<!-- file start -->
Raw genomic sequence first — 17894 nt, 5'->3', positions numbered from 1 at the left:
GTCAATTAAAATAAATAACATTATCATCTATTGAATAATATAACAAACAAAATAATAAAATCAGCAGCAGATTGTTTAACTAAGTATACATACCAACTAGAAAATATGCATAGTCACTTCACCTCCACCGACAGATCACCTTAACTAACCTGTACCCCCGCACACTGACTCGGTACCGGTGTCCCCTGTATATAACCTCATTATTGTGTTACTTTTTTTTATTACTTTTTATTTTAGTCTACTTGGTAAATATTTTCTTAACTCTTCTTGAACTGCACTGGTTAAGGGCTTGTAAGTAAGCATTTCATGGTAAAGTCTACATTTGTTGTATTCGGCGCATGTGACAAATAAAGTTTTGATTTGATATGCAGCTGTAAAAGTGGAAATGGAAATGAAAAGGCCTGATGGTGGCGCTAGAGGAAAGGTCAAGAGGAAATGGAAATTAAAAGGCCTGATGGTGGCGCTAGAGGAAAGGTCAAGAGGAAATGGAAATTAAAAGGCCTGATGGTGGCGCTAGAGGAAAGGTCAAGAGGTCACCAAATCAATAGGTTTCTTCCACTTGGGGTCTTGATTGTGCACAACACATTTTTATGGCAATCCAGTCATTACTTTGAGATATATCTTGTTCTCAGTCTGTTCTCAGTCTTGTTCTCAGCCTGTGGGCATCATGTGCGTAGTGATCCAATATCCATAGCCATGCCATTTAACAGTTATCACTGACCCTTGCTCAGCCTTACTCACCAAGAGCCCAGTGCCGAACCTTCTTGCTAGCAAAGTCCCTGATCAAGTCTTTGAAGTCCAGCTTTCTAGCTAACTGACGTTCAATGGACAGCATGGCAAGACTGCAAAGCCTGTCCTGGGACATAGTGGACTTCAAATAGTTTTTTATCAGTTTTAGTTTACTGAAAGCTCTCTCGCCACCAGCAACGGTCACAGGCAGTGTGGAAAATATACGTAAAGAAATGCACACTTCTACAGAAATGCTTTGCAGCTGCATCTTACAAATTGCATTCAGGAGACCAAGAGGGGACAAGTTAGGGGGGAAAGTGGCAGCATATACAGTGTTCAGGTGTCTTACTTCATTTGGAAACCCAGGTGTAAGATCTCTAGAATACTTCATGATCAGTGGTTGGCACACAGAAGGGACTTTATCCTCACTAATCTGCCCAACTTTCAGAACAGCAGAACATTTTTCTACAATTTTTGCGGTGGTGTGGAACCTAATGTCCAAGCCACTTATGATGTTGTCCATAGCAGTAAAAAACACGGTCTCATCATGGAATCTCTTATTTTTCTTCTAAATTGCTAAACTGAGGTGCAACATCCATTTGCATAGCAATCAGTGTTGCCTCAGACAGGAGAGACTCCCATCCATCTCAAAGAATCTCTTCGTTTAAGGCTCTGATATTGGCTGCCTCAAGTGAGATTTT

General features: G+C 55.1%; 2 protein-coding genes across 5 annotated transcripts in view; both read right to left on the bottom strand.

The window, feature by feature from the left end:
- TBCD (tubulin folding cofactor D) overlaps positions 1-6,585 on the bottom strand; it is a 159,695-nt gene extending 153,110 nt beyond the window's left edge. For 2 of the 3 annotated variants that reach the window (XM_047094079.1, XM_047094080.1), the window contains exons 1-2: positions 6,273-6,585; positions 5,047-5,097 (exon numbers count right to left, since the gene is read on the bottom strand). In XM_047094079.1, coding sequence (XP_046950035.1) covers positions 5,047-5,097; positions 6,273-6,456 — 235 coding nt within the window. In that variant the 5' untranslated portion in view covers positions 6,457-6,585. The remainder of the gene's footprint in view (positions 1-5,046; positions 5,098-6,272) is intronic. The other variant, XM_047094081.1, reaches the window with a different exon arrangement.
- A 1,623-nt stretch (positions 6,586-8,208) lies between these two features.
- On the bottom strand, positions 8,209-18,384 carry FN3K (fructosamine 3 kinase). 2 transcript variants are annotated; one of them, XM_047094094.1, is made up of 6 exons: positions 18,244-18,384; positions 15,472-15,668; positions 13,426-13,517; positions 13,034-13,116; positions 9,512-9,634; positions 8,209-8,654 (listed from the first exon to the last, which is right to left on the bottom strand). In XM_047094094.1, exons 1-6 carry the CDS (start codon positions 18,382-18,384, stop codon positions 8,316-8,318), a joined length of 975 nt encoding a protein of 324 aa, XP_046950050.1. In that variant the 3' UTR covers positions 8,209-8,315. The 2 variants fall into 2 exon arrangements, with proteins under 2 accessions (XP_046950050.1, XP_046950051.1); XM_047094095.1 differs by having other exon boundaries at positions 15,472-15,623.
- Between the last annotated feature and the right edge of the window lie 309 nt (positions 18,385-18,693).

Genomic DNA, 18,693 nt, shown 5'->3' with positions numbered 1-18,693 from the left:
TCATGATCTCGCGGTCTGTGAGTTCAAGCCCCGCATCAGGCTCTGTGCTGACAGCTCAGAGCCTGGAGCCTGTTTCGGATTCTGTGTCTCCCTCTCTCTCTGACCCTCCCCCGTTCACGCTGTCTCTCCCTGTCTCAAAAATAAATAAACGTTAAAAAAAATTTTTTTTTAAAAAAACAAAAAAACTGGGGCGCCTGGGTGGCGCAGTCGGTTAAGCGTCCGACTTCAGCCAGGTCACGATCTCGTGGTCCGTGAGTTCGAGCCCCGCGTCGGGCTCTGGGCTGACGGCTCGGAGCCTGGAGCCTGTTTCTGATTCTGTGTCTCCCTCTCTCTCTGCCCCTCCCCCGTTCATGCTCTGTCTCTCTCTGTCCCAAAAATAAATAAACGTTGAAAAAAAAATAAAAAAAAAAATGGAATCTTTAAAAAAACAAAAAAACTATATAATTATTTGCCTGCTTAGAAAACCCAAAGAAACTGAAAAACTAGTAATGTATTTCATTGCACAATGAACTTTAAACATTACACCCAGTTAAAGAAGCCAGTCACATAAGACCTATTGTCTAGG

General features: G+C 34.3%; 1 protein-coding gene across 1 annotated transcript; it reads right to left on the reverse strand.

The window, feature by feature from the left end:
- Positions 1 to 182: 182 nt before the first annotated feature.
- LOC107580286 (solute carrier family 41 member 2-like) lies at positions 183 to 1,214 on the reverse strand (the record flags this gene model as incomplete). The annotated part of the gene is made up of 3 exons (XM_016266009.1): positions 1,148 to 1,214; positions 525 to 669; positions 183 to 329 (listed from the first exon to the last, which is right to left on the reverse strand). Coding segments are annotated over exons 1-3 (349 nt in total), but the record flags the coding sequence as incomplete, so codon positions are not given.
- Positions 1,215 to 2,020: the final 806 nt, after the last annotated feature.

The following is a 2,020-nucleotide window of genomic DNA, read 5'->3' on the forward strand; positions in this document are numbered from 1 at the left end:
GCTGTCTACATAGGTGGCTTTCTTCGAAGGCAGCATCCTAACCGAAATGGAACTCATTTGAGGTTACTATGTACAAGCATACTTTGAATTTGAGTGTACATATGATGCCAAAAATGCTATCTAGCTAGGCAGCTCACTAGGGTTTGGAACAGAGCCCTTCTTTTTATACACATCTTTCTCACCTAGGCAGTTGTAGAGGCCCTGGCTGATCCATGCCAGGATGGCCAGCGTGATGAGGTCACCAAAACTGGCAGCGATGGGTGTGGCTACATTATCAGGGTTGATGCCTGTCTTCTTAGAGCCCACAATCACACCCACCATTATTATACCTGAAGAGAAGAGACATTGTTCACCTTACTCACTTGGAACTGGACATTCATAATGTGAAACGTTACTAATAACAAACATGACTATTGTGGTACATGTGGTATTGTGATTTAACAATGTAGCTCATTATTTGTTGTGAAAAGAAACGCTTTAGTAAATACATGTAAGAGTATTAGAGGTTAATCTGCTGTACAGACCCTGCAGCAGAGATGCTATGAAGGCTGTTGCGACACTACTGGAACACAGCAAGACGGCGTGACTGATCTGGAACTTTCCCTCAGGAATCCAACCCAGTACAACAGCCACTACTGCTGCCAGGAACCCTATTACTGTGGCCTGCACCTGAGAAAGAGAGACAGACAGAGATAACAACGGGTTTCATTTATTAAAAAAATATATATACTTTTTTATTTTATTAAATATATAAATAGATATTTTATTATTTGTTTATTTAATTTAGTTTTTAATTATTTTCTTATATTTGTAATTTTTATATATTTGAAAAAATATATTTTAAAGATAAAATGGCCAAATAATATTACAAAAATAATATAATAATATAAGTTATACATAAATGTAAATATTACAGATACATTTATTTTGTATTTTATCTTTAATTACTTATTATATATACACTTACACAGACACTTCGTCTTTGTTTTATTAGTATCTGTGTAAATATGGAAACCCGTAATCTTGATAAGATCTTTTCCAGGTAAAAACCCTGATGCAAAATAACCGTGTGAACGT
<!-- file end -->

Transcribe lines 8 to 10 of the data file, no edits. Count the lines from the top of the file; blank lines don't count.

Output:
- Between the last annotated feature and the right edge of the window lie 309 nt (positions 18,385-18,693).

Genomic DNA, 18,693 nt, shown 5'->3' with positions numbered 1-18,693 from the left:
TCATGATCTCGCGGTCTGTGAGTTCAAGCCCCGCATCAGGCTCTGTGCTGACAGCTCAGAGCCTGGAGCCTGTTTCGGATTCTGTGTCTCCCTCTCTCTCTGACCCTCCCCCGTTCACGCTGTCTCTCCCTGTCTCAAAAATAAATAAACGTTAAAAAAAATTTTTTTTTAAAAAAACAAAAAAACTGGGGCGCCTGGGTGGCGCAGTCGGTTAAGCGTCCGACTTCAGCCAGGTCACGATCTCGTGGTCCGTGAGTTCGAGCCCCGCGTCGGGCTCTGGGCTGACGGCTCGGAGCCTGGAGCCTGTTTCTGATTCTGTGTCTCCCTCTCTCTCTGCCCCTCCCCCGTTCATGCTCTGTCTCTCTCTGTCCCAAAAATAAATAAACGTTGAAAAAAAAATAAAAAAAAAAATGGAATCTTTAAAAAAACAAAAAAACTATATAATTATTTGCCTGCTTAGAAAACCCAAAGAAACTGAAAAACTAGTAATGTATTTCATTGCACAATGAACTTTAAACATTACACCCAGTTAAAGAAGCCAGTCACATAAGACCTATTGTCTAGG